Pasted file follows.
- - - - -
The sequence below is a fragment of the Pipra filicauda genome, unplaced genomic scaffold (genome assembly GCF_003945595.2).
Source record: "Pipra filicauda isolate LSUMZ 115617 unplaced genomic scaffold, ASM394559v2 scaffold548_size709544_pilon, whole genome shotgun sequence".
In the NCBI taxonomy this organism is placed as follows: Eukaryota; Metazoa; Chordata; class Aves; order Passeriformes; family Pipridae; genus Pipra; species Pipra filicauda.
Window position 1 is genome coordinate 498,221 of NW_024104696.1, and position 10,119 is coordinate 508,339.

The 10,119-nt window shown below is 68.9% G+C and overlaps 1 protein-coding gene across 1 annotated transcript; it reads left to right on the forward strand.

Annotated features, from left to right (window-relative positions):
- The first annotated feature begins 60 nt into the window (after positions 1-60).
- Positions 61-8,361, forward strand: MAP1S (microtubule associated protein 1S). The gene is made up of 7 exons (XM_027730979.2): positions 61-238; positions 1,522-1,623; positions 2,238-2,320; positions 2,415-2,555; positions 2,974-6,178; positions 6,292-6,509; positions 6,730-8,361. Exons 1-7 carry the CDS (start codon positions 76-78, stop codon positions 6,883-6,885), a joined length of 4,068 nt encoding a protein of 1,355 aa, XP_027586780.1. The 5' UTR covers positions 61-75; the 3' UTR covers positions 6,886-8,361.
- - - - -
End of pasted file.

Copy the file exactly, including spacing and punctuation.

The sequence below is a fragment of the Pipra filicauda genome, unplaced genomic scaffold (genome assembly GCF_003945595.2).
Source record: "Pipra filicauda isolate LSUMZ 115617 unplaced genomic scaffold, ASM394559v2 scaffold548_size709544_pilon, whole genome shotgun sequence".
In the NCBI taxonomy this organism is placed as follows: Eukaryota; Metazoa; Chordata; class Aves; order Passeriformes; family Pipridae; genus Pipra; species Pipra filicauda.
Window position 1 is genome coordinate 498,221 of NW_024104696.1, and position 10,119 is coordinate 508,339.

The 10,119-nt window shown below is 68.9% G+C and overlaps 1 protein-coding gene across 1 annotated transcript; it reads left to right on the forward strand.

Annotated features, from left to right (window-relative positions):
- The first annotated feature begins 60 nt into the window (after positions 1-60).
- Positions 61-8,361, forward strand: MAP1S (microtubule associated protein 1S). The gene is made up of 7 exons (XM_027730979.2): positions 61-238; positions 1,522-1,623; positions 2,238-2,320; positions 2,415-2,555; positions 2,974-6,178; positions 6,292-6,509; positions 6,730-8,361. Exons 1-7 carry the CDS (start codon positions 76-78, stop codon positions 6,883-6,885), a joined length of 4,068 nt encoding a protein of 1,355 aa, XP_027586780.1. The 5' UTR covers positions 61-75; the 3' UTR covers positions 6,886-8,361.